Postural Alignment Is Essential

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Posture is a major factor related to RSI.

Naturally aligned posture allows the body to work with gravity, not against it.

Even a minor deviation from postural alignment puts strain on the body.

One of the most common types of poor posture is slouching - prevalent in office settings where hunching over desks is the norm.

Non-aligned posture can either be habitual or required.

Habitual Posture

If a postural position becomes habitual, changes occur in the connective tissue.  The tissue responds to the strain on the body and as it does, it tightens around nerves, blood vessels and muscles.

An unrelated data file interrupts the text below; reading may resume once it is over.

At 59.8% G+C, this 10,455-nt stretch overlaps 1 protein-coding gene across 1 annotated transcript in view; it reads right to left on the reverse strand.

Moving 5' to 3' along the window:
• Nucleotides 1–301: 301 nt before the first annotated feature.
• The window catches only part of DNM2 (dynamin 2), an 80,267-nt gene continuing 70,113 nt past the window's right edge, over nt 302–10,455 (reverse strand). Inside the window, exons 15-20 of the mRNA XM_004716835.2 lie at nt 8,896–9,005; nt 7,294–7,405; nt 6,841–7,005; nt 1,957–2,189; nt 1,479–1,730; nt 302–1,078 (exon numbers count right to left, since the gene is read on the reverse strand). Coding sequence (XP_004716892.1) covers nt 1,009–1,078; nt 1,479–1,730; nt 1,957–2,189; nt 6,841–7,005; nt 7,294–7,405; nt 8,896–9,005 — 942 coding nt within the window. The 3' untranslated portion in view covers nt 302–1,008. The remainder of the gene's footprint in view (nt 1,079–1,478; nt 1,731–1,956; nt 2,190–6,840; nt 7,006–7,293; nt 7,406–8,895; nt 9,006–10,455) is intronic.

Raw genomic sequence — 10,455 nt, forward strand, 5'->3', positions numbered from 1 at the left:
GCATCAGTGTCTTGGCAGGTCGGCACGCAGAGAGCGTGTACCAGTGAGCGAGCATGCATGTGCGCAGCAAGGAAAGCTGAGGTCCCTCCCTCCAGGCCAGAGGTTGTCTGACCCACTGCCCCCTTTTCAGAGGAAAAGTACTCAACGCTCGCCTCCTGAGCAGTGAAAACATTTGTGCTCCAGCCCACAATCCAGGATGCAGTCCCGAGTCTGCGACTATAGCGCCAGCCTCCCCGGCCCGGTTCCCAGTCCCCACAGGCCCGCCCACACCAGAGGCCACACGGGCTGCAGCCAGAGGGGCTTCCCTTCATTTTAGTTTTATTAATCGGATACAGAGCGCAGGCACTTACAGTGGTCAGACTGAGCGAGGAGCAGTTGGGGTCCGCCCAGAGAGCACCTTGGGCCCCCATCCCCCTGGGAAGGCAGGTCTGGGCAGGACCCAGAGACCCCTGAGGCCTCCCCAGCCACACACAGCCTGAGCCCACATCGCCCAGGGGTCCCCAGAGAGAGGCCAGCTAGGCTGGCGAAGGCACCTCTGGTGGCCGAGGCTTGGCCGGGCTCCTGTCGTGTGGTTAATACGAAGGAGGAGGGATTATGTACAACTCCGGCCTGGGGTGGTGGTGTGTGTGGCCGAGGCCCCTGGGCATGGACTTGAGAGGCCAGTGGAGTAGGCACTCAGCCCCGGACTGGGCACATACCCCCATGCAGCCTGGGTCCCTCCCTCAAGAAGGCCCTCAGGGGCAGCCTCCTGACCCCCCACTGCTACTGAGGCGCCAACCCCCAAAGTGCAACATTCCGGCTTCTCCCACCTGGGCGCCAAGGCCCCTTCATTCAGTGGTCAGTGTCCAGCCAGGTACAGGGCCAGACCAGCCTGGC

Slouching shifts head forward.

In the Head Forward posture, common in slouching, the head is held in front of the vertical body line and the shoulders are rounded.

Upper back and neck pain and discomfort are felt as the muscles work harder against gravity to support the added weight of the head.

Slouching forward also compresses the chest area.  This can significantly affect the quality of breathing and the body's oxygen level.


Required Posture

Certain jobs require non-aligned posture such as:

  • Reaching
  • Awkwardness
  • Sitting or standing for extended periods of time.

These postures create stress in the body.

Stress causes reactions in the connective tissue which result in pain and discomfort.

Structural Alignment is Crucial

Postural Alignment Illustrated


Injury Prevention and Stress Reduction by breathing deeply depend on posture.

PRSI Break provides postural correction regularly throughout the day.


To Maintain Postural Alignment..

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